Protecting and Restoring the Morro Bay Estuary.
native plants

Photograph Friday: When Plants and Animals Swap Names

Hummingbird sage, salvia-spathacea.

  The protected waters of Morro Bay support a diverse range of plants and wildlife, as do the coastal habitats that surround the bay. In today’s Photograph Friday post, we’re celebrating that biodiversity in a fun way, by taking a peek at a selection of local plants and animals with interesting common names. Specifically, we’re focusing on plants that are named after animals and animals that are named for fruiting plants. Check them out below! See the bottom of the post for a giveaway opportunity. Find out how sea lemons taste and smell to predators.   Learn about sticky monkey flower. …

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June Field Updates

Wooly Bluecurls (Trichostema lanatum), one of the many native plants we saw on the field tour.

    Fulfilling our mission to protect and restore the Morro Bay estuary for people and animals requires a lot of hard work in the field. Read on to see what our staff and volunteers are doing on the ground. A Busy Month We went out and got our new Monitoring Coordinator, Shane, up to speed on our intertidal eelgrass monitoring efforts. Shane joins Evan, our Field Technician, and Erin, a grad student at Cal Poly, to look at the density of eelgrass at Windy Cove.   We found a handful of what we believe are the egg collars of Moonsnails. …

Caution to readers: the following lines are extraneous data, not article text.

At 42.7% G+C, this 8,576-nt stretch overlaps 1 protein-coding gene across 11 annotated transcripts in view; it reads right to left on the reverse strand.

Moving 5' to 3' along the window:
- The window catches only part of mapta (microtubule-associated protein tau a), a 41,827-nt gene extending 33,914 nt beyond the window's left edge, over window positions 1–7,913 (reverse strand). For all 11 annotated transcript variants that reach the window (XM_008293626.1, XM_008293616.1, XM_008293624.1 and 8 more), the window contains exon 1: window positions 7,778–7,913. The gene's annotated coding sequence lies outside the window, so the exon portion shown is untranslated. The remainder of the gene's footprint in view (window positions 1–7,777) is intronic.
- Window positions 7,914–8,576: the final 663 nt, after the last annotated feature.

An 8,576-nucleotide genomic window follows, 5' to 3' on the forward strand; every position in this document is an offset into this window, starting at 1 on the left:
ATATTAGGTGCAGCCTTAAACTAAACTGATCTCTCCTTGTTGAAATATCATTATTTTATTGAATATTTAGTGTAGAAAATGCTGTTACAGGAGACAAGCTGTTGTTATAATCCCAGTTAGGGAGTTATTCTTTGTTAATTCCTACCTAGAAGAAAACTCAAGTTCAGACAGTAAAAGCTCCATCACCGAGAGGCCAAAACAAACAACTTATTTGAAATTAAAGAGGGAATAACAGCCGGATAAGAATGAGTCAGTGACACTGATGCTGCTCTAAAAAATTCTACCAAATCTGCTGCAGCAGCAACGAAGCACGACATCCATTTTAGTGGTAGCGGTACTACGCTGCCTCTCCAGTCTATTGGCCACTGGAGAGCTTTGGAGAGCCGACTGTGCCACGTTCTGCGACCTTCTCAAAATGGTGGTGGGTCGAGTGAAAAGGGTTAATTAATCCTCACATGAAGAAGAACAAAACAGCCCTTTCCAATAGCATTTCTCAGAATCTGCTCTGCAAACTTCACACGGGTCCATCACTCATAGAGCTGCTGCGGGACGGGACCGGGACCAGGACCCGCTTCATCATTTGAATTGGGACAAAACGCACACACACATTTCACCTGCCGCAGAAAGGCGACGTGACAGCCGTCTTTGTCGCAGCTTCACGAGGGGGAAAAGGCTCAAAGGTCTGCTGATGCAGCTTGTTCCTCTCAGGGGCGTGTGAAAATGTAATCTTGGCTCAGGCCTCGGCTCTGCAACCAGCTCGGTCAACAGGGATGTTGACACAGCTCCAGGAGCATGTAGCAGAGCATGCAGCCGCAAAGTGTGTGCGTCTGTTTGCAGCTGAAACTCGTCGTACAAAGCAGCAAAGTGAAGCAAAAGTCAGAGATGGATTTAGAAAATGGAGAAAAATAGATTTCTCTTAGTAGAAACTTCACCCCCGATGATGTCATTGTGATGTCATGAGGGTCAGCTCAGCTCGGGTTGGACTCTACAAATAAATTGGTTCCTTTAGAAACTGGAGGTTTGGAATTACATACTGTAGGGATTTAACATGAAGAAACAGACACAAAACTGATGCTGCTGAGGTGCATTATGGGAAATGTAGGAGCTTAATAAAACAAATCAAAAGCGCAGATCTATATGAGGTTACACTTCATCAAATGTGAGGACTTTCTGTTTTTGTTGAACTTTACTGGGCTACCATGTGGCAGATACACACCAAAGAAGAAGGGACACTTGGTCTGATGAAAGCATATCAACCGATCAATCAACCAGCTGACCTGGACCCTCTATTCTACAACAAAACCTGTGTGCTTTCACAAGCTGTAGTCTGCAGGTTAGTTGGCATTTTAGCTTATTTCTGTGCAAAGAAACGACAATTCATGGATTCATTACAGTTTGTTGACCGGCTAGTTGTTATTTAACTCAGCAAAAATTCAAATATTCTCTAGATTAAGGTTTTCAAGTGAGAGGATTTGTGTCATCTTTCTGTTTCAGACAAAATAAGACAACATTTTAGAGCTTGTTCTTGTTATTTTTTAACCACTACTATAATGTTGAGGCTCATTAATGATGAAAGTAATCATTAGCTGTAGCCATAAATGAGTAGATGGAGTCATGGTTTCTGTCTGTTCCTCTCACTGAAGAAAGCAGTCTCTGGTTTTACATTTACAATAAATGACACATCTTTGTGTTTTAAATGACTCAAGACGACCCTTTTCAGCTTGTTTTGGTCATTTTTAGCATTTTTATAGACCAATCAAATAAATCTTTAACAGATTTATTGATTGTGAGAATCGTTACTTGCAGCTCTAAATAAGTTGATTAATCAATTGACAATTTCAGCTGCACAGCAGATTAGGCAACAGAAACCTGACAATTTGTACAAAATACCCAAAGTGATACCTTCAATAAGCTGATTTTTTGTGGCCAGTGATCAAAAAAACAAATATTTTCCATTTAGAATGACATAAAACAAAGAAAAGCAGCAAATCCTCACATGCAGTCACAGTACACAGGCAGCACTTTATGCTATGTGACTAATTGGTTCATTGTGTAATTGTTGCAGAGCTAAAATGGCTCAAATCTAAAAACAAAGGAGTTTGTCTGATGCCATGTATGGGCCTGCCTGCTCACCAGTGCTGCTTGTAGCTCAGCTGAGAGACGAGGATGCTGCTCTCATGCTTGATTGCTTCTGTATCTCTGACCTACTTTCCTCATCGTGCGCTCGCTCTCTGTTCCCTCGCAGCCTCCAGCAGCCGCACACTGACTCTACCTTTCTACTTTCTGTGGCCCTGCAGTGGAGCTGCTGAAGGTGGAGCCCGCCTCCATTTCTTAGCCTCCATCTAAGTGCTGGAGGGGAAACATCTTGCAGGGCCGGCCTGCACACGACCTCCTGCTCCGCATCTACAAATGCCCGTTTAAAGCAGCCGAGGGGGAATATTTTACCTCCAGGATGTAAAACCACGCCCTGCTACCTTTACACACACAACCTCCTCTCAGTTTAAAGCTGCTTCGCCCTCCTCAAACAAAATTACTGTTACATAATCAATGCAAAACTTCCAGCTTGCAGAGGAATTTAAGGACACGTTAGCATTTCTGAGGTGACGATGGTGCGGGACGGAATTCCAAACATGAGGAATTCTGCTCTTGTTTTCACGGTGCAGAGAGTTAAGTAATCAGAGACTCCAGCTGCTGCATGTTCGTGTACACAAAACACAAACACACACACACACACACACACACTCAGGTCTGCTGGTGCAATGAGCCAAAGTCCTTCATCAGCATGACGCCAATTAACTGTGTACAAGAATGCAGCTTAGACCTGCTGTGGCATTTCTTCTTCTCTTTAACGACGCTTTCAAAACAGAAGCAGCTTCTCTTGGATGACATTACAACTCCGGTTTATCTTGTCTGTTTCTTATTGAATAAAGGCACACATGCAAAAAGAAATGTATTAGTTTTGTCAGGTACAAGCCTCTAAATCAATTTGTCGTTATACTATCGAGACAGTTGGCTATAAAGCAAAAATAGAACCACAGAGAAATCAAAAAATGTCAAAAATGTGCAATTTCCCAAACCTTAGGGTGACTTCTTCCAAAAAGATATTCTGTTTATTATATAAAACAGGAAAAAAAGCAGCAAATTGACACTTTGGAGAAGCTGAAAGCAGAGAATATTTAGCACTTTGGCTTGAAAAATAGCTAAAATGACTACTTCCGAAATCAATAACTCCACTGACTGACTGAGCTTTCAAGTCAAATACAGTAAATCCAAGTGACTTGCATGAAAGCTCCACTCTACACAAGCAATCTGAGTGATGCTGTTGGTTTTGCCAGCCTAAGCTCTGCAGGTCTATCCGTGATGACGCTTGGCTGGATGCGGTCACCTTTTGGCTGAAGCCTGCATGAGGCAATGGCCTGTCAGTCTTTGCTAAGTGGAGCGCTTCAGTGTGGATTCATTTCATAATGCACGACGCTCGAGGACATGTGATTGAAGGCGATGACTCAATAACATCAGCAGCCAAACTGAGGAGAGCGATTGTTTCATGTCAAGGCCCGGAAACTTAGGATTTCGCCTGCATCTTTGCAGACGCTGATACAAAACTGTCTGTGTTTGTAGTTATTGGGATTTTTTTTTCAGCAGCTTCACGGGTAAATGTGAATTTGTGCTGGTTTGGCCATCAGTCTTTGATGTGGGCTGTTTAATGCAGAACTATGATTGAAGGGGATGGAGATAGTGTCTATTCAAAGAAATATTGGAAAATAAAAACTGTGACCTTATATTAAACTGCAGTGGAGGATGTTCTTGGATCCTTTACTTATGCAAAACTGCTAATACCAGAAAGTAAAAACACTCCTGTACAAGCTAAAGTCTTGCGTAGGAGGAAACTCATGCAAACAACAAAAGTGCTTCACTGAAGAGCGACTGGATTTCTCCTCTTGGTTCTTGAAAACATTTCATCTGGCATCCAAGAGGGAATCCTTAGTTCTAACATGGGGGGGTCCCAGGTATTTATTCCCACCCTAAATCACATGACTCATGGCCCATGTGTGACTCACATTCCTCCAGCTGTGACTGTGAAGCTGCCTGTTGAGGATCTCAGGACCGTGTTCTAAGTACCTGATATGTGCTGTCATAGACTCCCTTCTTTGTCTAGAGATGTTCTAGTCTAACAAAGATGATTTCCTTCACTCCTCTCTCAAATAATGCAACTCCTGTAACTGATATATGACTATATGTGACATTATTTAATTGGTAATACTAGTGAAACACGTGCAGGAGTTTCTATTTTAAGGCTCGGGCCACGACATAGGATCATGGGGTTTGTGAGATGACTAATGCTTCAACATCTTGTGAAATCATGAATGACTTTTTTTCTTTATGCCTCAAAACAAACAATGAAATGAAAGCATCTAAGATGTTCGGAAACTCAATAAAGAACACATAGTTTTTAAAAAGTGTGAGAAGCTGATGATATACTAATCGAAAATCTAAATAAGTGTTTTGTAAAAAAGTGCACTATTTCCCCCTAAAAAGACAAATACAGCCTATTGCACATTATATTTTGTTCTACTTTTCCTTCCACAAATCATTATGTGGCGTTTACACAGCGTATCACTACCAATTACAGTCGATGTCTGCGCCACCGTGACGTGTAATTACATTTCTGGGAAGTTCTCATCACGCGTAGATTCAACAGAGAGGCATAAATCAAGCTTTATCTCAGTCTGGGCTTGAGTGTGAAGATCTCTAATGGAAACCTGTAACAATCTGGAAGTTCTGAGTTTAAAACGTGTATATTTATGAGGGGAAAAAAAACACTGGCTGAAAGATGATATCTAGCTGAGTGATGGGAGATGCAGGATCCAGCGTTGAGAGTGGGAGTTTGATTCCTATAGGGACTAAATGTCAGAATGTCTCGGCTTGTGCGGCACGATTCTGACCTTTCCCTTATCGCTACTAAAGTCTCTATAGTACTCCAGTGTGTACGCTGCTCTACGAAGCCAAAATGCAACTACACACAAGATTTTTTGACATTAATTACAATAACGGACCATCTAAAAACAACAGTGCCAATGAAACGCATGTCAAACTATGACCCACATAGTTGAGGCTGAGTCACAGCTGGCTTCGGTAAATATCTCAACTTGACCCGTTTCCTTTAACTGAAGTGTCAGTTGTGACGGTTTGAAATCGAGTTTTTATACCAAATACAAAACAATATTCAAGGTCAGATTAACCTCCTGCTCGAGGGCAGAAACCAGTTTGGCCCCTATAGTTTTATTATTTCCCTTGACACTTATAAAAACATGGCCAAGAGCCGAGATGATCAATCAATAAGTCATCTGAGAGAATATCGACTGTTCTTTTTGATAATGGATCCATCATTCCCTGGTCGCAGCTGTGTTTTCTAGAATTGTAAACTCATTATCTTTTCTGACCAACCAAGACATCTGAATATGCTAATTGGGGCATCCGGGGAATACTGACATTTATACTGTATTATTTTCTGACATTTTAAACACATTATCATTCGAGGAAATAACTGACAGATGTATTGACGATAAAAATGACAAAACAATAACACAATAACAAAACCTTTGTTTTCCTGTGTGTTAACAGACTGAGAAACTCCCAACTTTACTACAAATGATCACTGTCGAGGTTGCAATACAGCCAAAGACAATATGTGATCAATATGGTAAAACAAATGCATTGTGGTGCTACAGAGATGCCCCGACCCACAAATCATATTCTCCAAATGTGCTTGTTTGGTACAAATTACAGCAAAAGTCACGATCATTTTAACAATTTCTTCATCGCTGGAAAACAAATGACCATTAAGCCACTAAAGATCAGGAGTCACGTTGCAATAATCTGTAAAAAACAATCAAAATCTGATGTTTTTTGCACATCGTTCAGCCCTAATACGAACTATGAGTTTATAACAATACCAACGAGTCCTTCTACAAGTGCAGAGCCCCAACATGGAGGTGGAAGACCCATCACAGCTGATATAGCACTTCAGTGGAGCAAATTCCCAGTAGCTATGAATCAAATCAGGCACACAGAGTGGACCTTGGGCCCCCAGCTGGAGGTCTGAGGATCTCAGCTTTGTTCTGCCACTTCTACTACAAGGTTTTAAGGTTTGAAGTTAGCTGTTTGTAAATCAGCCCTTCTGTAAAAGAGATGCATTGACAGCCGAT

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Your Bay-Friendly Fall Garden

Photograph by mystuart.

  It feels like fall in Morro Bay. The air is cooler—especially at night, the monarchs are coming back, and we’ve even had a little rain  (with more forecast for this weekend!). While lower temperatures make many plants slow down, you can still use bay-friendly techniques to keep your garden active through the fall and winter. Plant natives in the fall Fall is a great time to plant California natives. While you can put most natives in the ground throughout the year, the California Native Plant Society recommends planting them in the fall or early winter so that they have …

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Give a Day for the Bay with Eco Rotary

Doreen rakes the path along the water’s edge. Photograph courtesy of Ruth Ann Angus.

  On Saturday, we headed down to Bayshore Bluffs Park to Give a Day for the Bay with our local Eco Rotary. Club members were ready to receive cleanup volunteers with a smile, a delicious spread of brunch items, and a storage shed full of tools for cleaning up the park. How could you resist? Volunteers were happy to get to work. They consulted with Eco Rotary Club members, gathered the tools they needed and were on their way. This Saturday, a dozen volunteers put in about 25 collective hours cleaning up the park, or as Eco Rotary Club President …

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